Tire dealers and service shop operators should actively encourage employees to refer potential new hires to them.
What's more, they should formalize a referral program of some kind.
Too often, it seems, owners and managers I encounter in my travels don't appreciate the potential value of a referral plan. Rather, they're committed to traditional advertisements in newspapers and such.
There is no perfect, fault-free worker recruitment plan or procedure. I bet that at some point in their careers, most Tire Business readers have watched in disbelief as a seemingly “can't-miss” new hire bombed out.
However, dozens of conversations with owners and managers over the years have reinforced the impression that workers referred by existing employees usually become successful hires. They've emphasized several basic reasons why the winning hires far outnumber the failing ones.
The first reason is fair, firsthand knowledge of the prospective hire. Suppose, for example, that one of your techs worked side by side with this potential new worker at another dealership for six months. Although that may sound like a relatively short exposure, it seems like a lifetime on the shop floor. In those six months, for instance, your tech spent more time alongside this potential new hire than he or she likely spent with his or her own family.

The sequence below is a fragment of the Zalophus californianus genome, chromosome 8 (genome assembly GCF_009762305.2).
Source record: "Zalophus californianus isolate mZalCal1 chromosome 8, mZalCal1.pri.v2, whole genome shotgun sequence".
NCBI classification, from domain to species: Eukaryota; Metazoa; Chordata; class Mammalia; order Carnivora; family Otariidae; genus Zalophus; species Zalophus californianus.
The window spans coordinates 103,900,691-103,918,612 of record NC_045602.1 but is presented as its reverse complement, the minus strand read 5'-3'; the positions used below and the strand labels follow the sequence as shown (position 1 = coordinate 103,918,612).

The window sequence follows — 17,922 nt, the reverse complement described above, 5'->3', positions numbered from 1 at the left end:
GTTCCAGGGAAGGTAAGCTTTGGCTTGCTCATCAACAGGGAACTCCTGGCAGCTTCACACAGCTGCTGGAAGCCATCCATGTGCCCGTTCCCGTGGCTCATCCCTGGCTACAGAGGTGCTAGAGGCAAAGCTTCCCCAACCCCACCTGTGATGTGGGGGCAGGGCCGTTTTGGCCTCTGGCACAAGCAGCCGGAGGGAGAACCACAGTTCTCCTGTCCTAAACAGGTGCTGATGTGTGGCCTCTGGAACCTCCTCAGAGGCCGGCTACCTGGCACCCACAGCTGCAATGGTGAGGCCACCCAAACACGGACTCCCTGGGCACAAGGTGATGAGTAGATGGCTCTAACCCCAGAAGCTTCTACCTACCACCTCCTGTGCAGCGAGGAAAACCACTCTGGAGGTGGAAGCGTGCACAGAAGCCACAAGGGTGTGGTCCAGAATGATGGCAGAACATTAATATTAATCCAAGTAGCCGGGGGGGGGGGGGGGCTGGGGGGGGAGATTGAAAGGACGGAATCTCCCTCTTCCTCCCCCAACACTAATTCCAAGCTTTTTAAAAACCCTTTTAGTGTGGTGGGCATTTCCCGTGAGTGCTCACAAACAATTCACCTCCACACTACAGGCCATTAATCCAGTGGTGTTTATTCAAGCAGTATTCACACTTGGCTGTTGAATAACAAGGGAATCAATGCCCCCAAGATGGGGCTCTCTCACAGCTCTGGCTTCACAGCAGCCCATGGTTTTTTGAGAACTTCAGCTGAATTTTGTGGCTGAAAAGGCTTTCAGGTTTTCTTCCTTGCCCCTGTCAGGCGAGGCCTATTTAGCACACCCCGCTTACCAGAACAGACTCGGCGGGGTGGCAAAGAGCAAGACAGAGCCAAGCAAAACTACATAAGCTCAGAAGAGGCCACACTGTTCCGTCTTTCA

What's more, your tech had more opportunity to evaluate this other tech's personality, integrity and work ethic than the service manager at that dealership. For example, one tech usually notices when another tech cuts corners, does foolish or dangerous things, cheats the boss or the customer, etc.
Suppose your tech is a regular “Joe.” He may not have wanted to cause any confrontations over a shady co-worker at another job. But given the opportunity to influence the possible hire of an untrustworthy person, you can bet that Joe will tell what he's observed of this person.
The second reason is that trust and respect are not only earned, they are earned via personal interaction with another person. Firsthand experience and personal interaction are invaluable ways to evaluate another person. If your worker had not developed respect and trust for someone firsthand, it's extremely doubtful that your tech would refer that person to you.
Third, suppose your worker is a decent, competent employee. If so, then he or she has some degree of pride and self esteem. They wouldn't want a referral to reflect negatively on them in any way. Pride prompts most people to make referrals they believe are solid ones.
Fourth, besides self-esteem, people usually have several very selfish reasons for referring a competent, trustworthy person to you. Here, trust and respect come to the fore again. Given the choice of working with a familiar or an unfamiliar person, workers usually prefer the proverbial “known quantity.” Self-interest spurs workers to refer potential hires to you who are within their personal and professional comfort zone.
What's more, the workplace is already stressful. Workers have repeatedly told me that working with familiar, trusted people reduces overall stress at their jobs.
So, capitalize on these factors by creating an incentive program for referred workers. Perhaps pay your employee a bonus if the new hire passes a 30-day probationary period. Maybe pay a larger bonus if and when the new worker reaches one year of employment.
Remember that such a referral program helps keep workers involved in the health of the business. As I've said in previous columns, involvement is essential to boosting employee loyalty.